Yvonne Addington introduced me to a member of one of Tualatin’s early families at the conclusion of our Memorial Day event, Gordon Sunde. Gordon, at 85, is the youngest and only surviving member of four brothers. Very spry for his age, he has an infectious smile that makes you feel happy when you talk to him. The Sunde brothers were next door neighbors and friends of Yvonne’s father Ted Saarinen and his brother Bob. The Sunde’s lived on the SE Corner of Boones Ferry Road and Avery Streets, where Boones Ferry Community church is now located. Two of the Sunde brothers served in WWII, one during Korea and Gordon in both Korea and Vietnam. The oldest, Donald, was working as an airplane mechanic for a company building planes in Southern California when Pearl Harbor was attacked. He joined the Army Air Corps and spent four years on different islands in the South Pacific. Fortunately, he was never wounded but did contract several jungle diseases. The second brother, Carroll, was exempted from WWII service because of a physical disability, an injured knee, but was drafted into Army when Korean war started. He was sent to Germany where he worked as a mechanic for the Army vehicles fleet there. Lawrence, the third oldest, went into the Army near the end of WWII, in 1946. He served as an administrative clerk in a medical headquarters unit. The unit was first located in Paris and then moved to Germany for the Occupation of Germany He was able to tour several nearby countries while in Germany.
Gordon had three years of college when summoned to meet with his local draft board. When they told him was going to drafted, He told them that he had “a better offer, as an Air Force aviation cadet.” By that time, the Army Air Corps had become a separate branch of the U.S. military. After completing flight training, Gordon was commissioned as a Second Lieutenant, at age 24, in 1955. Our country was in the “cold war” stage by that time. He was assigned to the Air Defense Force which was designed to provide a defensive air shield against a possible attack by long-range, manned Soviet bombers. Stationed at Stewart Air Force Base in New York. He flew both jets and propeller driven planes, T33 shooting Star, B25, C47 and F86F fighters. These planes provided radar and air weather service information to bomber and fighter squadrons as well as overseeing weather stations. When not flying, he oversaw plane maintenance records. After active duty, Gordon continued as a pilot in the Air Force Reserve where he advanced to the rank of Major. He finished college, graduating with a BS in Psychology from Arizona State University. He did graduate work and then went to work as a Probation/Parole Officer for the Tri-County area. He was temporarily activated many times while in the Reserves; flying a C-141 Starlifter (with four jet engines) for the Military Airlift Command. transporting soldiers, equipment, and supplies from McCord Air Force Base to Vietnam and also between Vietnam bases. He returned with body bags, KIA military.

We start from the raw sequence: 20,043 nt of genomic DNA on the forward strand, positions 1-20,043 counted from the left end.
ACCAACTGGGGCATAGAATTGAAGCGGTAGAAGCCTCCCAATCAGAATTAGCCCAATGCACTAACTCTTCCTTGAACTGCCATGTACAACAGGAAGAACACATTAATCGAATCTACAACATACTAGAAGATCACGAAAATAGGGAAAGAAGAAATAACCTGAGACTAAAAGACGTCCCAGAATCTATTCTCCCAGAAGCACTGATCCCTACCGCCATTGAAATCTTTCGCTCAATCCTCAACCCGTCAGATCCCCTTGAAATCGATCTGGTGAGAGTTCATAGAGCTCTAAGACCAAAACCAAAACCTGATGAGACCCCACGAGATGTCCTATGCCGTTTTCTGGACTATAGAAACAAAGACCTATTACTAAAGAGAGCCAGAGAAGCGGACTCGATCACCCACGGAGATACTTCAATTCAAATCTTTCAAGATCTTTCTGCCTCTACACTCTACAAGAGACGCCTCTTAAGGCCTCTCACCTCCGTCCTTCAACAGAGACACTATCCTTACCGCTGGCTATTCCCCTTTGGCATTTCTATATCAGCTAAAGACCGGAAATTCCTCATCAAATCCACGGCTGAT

As the Sunde brothers grew up, they were very popular for their singing and instrument musical abilities. First, Don who was eight years older than Gordon, performed solo with a guitar. Then Carroll made it a duet with a violin playing fiddle music. Lawrence joined with a saxophone and Gordon made it a quartet with guitar and banjo-uke. Known as the Sunde Brothers and wearing cowboy outfits with holstered toy pistols, they won talent shows all over the Northwest. They were included in a movie, Running Wild, shot in Oregon. The main theme was the antics of two hobo’s who were hopping freight trains. Gordon remembers watching the stills in Portland before the film was sent to be edited. He said he doubted that the movie won any awards but it was exciting to be part of it. The boys inherited their musical talent from their mother who was an accomplished violinist. Their father was a carpenter. Their parents emigrated as young adults from Norway in the early 1900s. Gordon said his mother rode the Oregon Electric train from Portland to Tualatin to select the farm site for the family. The Sunde’s ran a family farm with apple and cherry orchards, black raspberries (used to make die), hay crops and cows and chickens. I asked Gordon if he planned to buried in Willamette National Cemetery and he said he is going to join two of his brothers, his parents and an uncle in the Sunde family plots at Winona.